2017 was a record-breaking year for holiday sales. According to numbers published by Mastercard Spending Pulse, U.S. holiday sales (across all payment types, but excluding automobiles) were up 4.9% for the period from November 1 through December 24, with more money spent than ever before. This resulted in the most substantial year-over-year (YOY) increase since 2011.
With success shared across all categories of stores (big box, discount, full price, specialty, etc.), it is estimated that $598 billion was spent across retailers this holiday season. The $33 billion growth from 2016 began early in the season and continued until Christmas.
• Thanksgiving Day: Online spending was up 18.3% YOY.
• Black Friday: The most substantial day of spending with online expenditures up 16.9% to a new record. Meanwhile, in-store visits were down less than 1% YOY.
• Black Friday Weekend: Both online spending and mobile conversion rates were up 10.1%.
• Cyber Monday: Online spending hit $6.59 billion (up 16.8% YOY) to become the largest U.S. online shopping day in history. Mobile achieved its first $2 billion day.
• December 23: The second biggest day of spending.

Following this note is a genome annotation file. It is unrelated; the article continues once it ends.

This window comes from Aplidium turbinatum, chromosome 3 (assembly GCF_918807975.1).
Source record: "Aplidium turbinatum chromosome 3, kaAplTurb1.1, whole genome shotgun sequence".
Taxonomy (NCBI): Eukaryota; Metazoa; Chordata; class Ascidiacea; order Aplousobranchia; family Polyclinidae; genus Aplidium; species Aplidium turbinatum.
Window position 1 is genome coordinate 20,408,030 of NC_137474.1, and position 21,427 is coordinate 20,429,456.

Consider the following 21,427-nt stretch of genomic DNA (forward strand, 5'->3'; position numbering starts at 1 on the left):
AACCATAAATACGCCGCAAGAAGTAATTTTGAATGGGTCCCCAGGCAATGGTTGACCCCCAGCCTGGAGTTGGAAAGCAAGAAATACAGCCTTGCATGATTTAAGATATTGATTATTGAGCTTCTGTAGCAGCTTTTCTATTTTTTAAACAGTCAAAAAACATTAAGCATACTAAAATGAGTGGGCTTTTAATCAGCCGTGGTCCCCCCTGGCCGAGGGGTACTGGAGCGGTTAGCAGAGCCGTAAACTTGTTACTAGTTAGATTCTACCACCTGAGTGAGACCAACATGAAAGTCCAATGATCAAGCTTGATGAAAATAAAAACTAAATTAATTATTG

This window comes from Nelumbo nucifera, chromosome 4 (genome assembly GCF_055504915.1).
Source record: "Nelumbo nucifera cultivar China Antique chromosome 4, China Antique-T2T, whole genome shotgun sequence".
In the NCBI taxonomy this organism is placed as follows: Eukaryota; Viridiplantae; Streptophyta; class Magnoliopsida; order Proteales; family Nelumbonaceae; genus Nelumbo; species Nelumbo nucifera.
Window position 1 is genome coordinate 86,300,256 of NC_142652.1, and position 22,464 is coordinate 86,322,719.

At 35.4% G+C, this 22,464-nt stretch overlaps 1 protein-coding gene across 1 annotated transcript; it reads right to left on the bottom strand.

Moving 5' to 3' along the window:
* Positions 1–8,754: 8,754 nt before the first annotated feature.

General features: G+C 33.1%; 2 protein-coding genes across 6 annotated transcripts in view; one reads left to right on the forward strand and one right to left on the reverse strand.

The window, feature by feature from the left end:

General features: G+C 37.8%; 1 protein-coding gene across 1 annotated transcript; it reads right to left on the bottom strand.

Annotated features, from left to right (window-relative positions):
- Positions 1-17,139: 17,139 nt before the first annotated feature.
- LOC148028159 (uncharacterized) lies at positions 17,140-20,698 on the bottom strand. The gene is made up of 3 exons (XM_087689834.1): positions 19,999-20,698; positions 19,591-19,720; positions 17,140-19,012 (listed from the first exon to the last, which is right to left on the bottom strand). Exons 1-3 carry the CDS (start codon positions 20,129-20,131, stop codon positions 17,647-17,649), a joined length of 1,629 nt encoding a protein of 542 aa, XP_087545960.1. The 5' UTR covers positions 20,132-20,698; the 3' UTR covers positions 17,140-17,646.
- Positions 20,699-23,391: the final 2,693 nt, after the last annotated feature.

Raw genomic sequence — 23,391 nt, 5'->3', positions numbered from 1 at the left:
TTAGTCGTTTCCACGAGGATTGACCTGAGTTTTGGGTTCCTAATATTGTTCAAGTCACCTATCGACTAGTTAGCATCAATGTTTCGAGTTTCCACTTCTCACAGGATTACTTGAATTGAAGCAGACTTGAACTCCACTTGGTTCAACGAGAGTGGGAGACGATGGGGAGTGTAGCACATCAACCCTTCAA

Based on published reports, retail categories with sales stronger than the overall average, included:
• Electronics & Appliances: Up 7.5%, achieving the strongest growth for the decade.
• Jewelry: Up 5.9% with much of it coming from last-minute sales.
• Furniture & Furnishings: Up 5.1%.
With unemployment at a 17-year low and consumer sentiment at a 17-year high, it’s likely shoppers were feeling freer with their wallets this year than in recent memory. Customer Growth Partners, a company that analyzes retail trends, also credited the high valuation of the stock market for the 2017 holiday spending levels. According to Craig Johnson, owner of Customer Growth Partners, “The single biggest driver of retail sales is growth in real disposable income. And when real income goes up, people have money in their pocket, and they’re able to spend it…. All the signs, all the ingredients are in place for a sustained retail rebound here this year.”
Earlier this year, Fox News (and many others) declared a “retail apocalypse,” reporting on retailers closing stores, filing for bankruptcy or sunsetting operations altogether. While some retailers, such as American Apparel, Bebe, Hhgregg and Wet Seal, did not make it to the 2017 holiday season, most survived. In fact, even discounts were at stable levels in 2017. MarketTrack, LLC analyzed 50,000 printed promotions during the holiday season, comparing them to the year prior. While apparel promotions were slightly higher than 2016, discounts for computers, electronics and toys and games were reduced. The overall discount level was 39% ― equal to the year prior.
After announcing record volumes of shoppers on their website throughout November and December, many industry experts estimated that Amazon secured approximately 50% of all online sales for the 2017 holiday season.
• Amazon Prime Membership: Achieved an all-time high after 4 million people subscribed in just one week.